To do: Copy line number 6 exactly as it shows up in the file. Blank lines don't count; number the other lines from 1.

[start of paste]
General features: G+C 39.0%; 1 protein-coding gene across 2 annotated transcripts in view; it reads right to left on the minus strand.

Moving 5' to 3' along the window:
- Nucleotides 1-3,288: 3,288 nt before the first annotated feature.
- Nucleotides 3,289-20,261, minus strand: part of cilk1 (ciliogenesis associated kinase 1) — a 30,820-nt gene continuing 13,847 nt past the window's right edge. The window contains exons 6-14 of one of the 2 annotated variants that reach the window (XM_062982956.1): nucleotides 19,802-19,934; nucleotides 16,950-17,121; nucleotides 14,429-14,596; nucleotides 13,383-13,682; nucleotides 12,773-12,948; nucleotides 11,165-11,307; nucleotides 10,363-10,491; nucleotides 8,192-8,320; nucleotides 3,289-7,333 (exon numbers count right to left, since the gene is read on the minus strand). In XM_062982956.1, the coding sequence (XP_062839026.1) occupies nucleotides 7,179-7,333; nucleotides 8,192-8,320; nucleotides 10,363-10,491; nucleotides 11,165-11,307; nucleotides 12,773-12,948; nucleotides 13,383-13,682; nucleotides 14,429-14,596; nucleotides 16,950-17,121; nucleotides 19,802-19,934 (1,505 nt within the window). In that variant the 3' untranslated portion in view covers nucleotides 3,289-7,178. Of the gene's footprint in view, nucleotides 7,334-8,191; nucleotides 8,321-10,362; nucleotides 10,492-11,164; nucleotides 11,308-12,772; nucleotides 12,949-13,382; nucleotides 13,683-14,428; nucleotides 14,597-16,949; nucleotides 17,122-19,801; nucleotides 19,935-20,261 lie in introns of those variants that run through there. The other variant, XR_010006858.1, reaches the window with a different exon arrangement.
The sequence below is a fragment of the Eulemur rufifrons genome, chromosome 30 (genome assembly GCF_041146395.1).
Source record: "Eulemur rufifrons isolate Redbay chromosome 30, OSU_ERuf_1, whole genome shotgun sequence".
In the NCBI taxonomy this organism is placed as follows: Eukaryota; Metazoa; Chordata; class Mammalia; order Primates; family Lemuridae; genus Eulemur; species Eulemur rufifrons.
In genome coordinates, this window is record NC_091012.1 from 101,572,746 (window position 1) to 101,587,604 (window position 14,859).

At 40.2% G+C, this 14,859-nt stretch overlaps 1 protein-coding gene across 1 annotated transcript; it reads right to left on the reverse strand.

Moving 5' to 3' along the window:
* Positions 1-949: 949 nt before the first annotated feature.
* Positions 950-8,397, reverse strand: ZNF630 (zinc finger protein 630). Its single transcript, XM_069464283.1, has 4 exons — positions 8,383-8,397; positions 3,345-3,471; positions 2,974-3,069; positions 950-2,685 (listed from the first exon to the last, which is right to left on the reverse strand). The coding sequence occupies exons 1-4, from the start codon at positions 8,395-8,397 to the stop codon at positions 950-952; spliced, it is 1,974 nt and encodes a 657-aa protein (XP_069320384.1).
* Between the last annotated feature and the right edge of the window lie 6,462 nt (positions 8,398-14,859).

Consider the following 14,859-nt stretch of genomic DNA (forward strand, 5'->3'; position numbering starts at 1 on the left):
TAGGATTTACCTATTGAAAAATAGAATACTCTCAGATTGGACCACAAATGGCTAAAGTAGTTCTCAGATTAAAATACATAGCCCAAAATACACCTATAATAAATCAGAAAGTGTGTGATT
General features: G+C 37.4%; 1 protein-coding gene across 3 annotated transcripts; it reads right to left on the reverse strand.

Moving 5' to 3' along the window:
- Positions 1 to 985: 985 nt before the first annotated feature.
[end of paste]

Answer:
Source record: "Eulemur rufifrons isolate Redbay chromosome 30, OSU_ERuf_1, whole genome shotgun sequence".